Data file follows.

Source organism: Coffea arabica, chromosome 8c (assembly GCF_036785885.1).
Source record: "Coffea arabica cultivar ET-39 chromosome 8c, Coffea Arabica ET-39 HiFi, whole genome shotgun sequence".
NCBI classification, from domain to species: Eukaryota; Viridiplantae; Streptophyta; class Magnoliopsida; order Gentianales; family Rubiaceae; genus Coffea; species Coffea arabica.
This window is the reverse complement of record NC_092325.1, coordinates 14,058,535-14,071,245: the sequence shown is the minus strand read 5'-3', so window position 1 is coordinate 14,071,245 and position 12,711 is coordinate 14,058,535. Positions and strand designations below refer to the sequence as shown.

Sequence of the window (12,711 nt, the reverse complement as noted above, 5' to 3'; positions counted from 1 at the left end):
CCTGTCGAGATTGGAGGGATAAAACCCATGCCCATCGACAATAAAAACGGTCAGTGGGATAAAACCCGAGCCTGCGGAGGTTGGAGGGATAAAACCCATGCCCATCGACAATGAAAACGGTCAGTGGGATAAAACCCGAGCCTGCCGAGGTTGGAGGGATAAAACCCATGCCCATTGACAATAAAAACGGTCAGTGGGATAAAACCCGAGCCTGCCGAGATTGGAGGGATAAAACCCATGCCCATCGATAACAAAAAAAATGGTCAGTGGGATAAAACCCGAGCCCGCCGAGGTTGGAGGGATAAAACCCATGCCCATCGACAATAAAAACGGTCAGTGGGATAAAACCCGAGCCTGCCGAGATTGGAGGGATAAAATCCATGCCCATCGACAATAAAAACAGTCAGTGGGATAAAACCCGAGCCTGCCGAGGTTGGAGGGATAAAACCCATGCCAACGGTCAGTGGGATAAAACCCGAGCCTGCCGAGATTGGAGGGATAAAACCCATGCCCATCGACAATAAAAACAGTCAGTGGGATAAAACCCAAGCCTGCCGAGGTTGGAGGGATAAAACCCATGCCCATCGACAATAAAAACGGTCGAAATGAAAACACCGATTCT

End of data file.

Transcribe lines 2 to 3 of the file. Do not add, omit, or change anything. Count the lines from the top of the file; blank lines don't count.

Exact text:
Source record: "Coffea arabica cultivar ET-39 chromosome 8c, Coffea Arabica ET-39 HiFi, whole genome shotgun sequence".
NCBI classification, from domain to species: Eukaryota; Viridiplantae; Streptophyta; class Magnoliopsida; order Gentianales; family Rubiaceae; genus Coffea; species Coffea arabica.